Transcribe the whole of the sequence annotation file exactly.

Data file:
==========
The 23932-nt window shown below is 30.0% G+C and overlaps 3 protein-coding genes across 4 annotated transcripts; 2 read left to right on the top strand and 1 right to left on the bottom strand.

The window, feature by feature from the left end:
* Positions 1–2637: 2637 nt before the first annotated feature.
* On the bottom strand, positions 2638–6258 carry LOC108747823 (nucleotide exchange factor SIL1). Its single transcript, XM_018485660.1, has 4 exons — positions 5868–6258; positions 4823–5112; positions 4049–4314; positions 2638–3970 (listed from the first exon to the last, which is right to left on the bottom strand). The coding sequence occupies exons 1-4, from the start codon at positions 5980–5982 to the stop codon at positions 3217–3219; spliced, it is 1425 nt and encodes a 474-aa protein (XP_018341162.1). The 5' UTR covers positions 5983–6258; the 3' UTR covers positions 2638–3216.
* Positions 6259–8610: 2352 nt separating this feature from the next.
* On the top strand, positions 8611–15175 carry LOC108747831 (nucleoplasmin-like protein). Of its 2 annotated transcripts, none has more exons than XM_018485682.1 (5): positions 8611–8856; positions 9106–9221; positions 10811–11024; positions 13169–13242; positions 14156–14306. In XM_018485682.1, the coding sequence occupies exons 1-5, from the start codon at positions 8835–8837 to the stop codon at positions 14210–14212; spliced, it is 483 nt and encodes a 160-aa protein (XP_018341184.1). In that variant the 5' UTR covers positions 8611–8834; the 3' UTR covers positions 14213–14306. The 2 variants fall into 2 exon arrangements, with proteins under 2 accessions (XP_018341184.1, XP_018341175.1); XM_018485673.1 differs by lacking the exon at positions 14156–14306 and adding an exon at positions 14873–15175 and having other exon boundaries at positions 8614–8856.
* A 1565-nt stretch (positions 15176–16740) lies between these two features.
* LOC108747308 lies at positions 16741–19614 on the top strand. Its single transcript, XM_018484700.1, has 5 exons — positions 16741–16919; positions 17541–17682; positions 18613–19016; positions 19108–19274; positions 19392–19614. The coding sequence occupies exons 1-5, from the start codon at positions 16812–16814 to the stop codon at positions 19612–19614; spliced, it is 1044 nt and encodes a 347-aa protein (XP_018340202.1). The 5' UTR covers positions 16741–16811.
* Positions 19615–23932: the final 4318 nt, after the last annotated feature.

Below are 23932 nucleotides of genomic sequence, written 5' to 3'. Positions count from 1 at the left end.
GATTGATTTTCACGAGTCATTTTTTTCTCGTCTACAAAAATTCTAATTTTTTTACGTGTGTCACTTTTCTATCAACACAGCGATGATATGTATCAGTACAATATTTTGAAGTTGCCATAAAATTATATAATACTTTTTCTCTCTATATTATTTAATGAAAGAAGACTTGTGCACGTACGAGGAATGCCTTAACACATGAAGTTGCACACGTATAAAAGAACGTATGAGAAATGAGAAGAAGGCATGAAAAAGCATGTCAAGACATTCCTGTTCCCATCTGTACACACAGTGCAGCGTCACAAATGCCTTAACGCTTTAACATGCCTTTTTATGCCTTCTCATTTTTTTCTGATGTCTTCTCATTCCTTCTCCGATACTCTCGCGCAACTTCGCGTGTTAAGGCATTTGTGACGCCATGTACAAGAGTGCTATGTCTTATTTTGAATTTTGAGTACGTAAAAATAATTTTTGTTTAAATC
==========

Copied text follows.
The 23932-nt window shown below is 30.0% G+C and overlaps 3 protein-coding genes across 4 annotated transcripts; 2 read left to right on the top strand and 1 right to left on the bottom strand.

The window, feature by feature from the left end:
* Positions 1–2637: 2637 nt before the first annotated feature.
* On the bottom strand, positions 2638–6258 carry LOC108747823 (nucleotide exchange factor SIL1). Its single transcript, XM_018485660.1, has 4 exons — positions 5868–6258; positions 4823–5112; positions 4049–4314; positions 2638–3970 (listed from the first exon to the last, which is right to left on the bottom strand). The coding sequence occupies exons 1-4, from the start codon at positions 5980–5982 to the stop codon at positions 3217–3219; spliced, it is 1425 nt and encodes a 474-aa protein (XP_018341162.1). The 5' UTR covers positions 5983–6258; the 3' UTR covers positions 2638–3216.
* Positions 6259–8610: 2352 nt separating this feature from the next.
* On the top strand, positions 8611–15175 carry LOC108747831 (nucleoplasmin-like protein). Of its 2 annotated transcripts, none has more exons than XM_018485682.1 (5): positions 8611–8856; positions 9106–9221; positions 10811–11024; positions 13169–13242; positions 14156–14306. In XM_018485682.1, the coding sequence occupies exons 1-5, from the start codon at positions 8835–8837 to the stop codon at positions 14210–14212; spliced, it is 483 nt and encodes a 160-aa protein (XP_018341184.1). In that variant the 5' UTR covers positions 8611–8834; the 3' UTR covers positions 14213–14306. The 2 variants fall into 2 exon arrangements, with proteins under 2 accessions (XP_018341184.1, XP_018341175.1); XM_018485673.1 differs by lacking the exon at positions 14156–14306 and adding an exon at positions 14873–15175 and having other exon boundaries at positions 8614–8856.
* A 1565-nt stretch (positions 15176–16740) lies between these two features.
* LOC108747308 lies at positions 16741–19614 on the top strand. Its single transcript, XM_018484700.1, has 5 exons — positions 16741–16919; positions 17541–17682; positions 18613–19016; positions 19108–19274; positions 19392–19614. The coding sequence occupies exons 1-5, from the start codon at positions 16812–16814 to the stop codon at positions 19612–19614; spliced, it is 1044 nt and encodes a 347-aa protein (XP_018340202.1). The 5' UTR covers positions 16741–16811.
* Positions 19615–23932: the final 4318 nt, after the last annotated feature.

Below are 23932 nucleotides of genomic sequence, written 5' to 3'. Positions count from 1 at the left end.
GATTGATTTTCACGAGTCATTTTTTTCTCGTCTACAAAAATTCTAATTTTTTTACGTGTGTCACTTTTCTATCAACACAGCGATGATATGTATCAGTACAATATTTTGAAGTTGCCATAAAATTATATAATACTTTTTCTCTCTATATTATTTAATGAAAGAAGACTTGTGCACGTACGAGGAATGCCTTAACACATGAAGTTGCACACGTATAAAAGAACGTATGAGAAATGAGAAGAAGGCATGAAAAAGCATGTCAAGACATTCCTGTTCCCATCTGTACACACAGTGCAGCGTCACAAATGCCTTAACGCTTTAACATGCCTTTTTATGCCTTCTCATTTTTTTCTGATGTCTTCTCATTCCTTCTCCGATACTCTCGCGCAACTTCGCGTGTTAAGGCATTTGTGACGCCATGTACAAGAGTGCTATGTCTTATTTTGAATTTTGAGTACGTAAAAATAATTTTTGTTTAAATC